Two things jumped out at me in this Wall Street Journal article about federal high speed rail funds. The first is about efforts by corporations to position themselves to benefit from HSR and other passenger rail projects:
Siemens USA, a subsidiary of Germany-based Siemens AG, has spent $76 million to expand a factory in Sacramento, Calif., where it builds rail cars. The company has already provided passenger vehicles for light-rail systems in San Diego, Denver and Salt Lake City, and it plans to hire more than 100 workers in the year or so ahead as it competes for stimulus-funded contracts.
I hadn't known of that Siemens plant, but it's definitely well-positioned to take on HSR work should the Authority choose to go with them to provide the rolling stock for the California system. That isn't stopping other companies, including the French and the French-Canadians, from showing interest:
The fastest trains currently running in the U.S. -- operated by Amtrak as the Acela service between Washington and Boston -- were built by the Canadian firm Bombardier Inc. and France-based Alstom SA. Both companies continue to be major players in the U.S. market.
Both will likely play some role in pursuing HSR contracts here in California. For its part, GE plans to stick to the "higher speed rail," projects aiming at speeds of 110 and 124 mph.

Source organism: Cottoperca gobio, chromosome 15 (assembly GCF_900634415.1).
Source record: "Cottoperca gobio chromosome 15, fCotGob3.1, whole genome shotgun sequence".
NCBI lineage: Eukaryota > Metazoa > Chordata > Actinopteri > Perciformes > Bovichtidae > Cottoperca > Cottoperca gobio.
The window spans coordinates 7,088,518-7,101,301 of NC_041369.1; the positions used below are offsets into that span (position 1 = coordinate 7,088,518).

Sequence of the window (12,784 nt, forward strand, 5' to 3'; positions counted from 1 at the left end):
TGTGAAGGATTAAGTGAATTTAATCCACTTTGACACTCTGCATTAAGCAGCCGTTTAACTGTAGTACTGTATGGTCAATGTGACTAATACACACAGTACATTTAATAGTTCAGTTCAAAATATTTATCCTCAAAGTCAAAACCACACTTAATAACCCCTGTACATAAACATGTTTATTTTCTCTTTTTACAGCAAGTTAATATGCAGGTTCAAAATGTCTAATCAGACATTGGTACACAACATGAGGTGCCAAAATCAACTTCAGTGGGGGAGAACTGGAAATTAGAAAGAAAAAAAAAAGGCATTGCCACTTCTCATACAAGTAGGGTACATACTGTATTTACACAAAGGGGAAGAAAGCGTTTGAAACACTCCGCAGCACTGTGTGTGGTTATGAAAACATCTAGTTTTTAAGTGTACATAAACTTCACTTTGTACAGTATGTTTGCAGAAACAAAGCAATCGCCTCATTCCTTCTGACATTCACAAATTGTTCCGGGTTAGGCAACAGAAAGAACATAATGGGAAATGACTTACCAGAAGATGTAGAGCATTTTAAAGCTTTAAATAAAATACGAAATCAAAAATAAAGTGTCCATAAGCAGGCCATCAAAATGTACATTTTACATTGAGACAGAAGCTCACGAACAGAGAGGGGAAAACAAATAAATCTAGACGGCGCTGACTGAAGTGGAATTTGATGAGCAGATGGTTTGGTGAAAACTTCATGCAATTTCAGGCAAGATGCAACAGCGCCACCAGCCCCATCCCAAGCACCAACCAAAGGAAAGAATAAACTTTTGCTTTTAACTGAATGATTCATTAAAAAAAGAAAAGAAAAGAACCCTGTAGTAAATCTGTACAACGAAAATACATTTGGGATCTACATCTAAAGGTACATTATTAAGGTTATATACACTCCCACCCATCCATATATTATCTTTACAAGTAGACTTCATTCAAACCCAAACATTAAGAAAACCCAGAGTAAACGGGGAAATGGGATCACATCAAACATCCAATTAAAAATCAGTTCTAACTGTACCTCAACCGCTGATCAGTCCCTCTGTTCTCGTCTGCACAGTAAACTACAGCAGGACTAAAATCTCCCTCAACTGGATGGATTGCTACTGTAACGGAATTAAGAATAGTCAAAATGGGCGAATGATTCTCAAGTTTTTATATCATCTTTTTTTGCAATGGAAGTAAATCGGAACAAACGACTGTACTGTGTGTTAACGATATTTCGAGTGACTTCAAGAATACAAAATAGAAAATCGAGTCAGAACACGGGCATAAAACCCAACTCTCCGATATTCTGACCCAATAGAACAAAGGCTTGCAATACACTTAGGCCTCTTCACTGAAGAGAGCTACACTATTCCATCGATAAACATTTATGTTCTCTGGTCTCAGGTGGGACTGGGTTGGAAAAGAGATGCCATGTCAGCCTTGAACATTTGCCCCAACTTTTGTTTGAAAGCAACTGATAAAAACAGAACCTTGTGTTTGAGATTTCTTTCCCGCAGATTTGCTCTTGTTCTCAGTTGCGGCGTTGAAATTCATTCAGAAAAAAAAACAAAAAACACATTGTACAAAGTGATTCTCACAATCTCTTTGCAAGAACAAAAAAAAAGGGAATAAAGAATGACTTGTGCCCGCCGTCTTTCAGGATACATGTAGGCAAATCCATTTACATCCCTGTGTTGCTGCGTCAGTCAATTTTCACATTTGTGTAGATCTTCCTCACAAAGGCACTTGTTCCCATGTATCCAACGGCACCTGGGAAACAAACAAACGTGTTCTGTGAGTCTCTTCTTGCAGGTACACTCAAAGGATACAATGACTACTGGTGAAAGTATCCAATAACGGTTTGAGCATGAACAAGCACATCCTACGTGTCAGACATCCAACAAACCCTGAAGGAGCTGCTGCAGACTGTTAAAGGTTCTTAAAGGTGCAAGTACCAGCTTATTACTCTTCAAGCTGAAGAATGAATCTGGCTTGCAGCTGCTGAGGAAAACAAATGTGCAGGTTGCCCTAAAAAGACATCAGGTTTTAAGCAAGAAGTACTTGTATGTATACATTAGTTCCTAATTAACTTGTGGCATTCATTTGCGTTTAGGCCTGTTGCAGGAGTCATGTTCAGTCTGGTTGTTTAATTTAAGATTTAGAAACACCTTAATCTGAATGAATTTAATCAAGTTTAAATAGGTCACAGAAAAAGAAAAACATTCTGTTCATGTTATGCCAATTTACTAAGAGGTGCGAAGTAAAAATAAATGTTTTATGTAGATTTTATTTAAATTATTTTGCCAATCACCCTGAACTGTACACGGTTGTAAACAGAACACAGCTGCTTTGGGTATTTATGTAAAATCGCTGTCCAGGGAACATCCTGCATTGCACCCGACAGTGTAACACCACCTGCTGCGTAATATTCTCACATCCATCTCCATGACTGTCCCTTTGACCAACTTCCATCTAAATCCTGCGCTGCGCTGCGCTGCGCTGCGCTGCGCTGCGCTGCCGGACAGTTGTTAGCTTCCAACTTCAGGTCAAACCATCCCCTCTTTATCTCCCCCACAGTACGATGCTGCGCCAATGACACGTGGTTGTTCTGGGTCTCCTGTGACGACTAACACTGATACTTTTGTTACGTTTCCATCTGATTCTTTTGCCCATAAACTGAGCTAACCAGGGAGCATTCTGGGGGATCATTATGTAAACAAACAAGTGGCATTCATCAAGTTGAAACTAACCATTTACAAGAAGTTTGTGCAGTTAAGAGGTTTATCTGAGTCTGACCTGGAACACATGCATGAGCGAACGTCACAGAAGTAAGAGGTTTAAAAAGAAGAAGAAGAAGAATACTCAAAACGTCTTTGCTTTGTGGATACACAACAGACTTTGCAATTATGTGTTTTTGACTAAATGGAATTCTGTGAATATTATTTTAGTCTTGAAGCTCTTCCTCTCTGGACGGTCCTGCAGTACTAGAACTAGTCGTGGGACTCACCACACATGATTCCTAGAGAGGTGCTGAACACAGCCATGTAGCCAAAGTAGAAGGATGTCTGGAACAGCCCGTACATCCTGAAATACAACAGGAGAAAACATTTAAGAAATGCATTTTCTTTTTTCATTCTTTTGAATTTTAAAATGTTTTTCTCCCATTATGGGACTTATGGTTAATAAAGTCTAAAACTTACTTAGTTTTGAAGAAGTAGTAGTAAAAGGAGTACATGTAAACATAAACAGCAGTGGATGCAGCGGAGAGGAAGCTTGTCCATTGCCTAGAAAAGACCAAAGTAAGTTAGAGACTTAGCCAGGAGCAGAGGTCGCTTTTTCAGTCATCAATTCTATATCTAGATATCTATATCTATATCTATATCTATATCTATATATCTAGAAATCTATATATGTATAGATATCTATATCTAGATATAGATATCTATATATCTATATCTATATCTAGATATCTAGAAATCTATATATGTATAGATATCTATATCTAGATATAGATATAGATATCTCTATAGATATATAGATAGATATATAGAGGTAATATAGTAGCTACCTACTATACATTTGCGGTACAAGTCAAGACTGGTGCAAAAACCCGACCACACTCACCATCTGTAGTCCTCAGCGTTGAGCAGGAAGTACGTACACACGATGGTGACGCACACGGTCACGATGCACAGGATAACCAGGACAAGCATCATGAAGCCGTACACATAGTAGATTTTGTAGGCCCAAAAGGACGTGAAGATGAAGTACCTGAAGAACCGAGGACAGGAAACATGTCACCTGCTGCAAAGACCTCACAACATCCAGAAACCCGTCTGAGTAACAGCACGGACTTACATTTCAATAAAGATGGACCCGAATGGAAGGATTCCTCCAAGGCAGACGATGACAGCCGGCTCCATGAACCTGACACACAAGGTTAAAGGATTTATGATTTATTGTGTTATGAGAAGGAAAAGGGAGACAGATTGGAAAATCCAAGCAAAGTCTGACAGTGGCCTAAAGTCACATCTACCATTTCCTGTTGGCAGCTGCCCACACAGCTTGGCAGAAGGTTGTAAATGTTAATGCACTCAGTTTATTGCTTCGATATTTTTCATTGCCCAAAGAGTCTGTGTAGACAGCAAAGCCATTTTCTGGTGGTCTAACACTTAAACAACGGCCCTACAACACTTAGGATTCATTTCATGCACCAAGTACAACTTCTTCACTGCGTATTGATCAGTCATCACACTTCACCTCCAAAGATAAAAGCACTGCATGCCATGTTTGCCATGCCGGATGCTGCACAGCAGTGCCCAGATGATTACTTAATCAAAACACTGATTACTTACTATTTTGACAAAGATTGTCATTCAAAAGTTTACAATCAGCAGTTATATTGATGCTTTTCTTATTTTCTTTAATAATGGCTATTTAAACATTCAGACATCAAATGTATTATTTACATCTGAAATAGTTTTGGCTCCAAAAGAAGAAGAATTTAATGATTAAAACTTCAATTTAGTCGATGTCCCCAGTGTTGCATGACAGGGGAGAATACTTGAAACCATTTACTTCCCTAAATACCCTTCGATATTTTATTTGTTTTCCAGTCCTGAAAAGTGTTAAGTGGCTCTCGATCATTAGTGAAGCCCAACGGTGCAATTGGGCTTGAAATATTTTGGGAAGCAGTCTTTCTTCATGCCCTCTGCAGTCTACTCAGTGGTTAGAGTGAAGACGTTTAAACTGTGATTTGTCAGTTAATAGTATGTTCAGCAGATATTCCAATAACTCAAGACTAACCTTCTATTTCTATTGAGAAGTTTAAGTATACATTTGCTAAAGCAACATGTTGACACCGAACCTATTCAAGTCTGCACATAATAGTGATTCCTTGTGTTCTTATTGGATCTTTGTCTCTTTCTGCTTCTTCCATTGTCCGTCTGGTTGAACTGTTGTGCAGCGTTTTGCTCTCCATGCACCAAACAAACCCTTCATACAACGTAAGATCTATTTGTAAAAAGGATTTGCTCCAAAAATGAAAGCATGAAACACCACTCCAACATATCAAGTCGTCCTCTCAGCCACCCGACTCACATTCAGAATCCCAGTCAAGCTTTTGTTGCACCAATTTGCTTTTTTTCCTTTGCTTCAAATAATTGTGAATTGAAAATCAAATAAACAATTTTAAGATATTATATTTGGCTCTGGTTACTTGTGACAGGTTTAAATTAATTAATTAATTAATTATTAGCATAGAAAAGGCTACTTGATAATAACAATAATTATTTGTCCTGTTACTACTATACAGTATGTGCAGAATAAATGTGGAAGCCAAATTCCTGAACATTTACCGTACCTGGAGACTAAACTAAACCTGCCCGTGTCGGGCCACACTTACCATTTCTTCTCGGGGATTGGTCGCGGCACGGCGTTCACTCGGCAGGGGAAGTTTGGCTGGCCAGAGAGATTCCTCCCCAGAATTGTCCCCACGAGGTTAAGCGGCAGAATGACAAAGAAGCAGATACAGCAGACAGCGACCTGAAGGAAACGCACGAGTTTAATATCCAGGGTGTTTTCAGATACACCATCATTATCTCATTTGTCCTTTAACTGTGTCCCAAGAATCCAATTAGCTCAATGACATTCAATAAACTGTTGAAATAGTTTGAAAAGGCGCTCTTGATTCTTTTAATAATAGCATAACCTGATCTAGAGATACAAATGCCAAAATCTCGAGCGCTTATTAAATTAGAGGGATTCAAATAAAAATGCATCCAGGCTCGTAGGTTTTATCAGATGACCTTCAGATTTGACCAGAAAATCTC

The other and more significant thing that stood out in the WSJ article were comments from FRA administrator Joseph Szabo about what would happen with the HSR grants:
As soon as this week, Joseph Szabo, administrator of the Federal Railroad Administration, Transportation Secretary Ray LaHood and other senior White House officials will start deciding how to award the grants. A Transportation Department spokesman said the officials won't meet with any lobbyists or state transportation officials.
In an recent interview, Mr. Szabo indicated that clear winners will emerge from the process.
"We have to come away with very tangible success," Mr. Szabo said. "One of the worst things we can do is spread the money around so thin" that no major impact is seen."
There's really no other way to read this except that California HSR is going to get a significant chunk of change. All indications coming out of USDOT are that California is going to get money, and that our HSR project is seen as a signature project for this administration. Can't wait to see the final results of the DOT's process.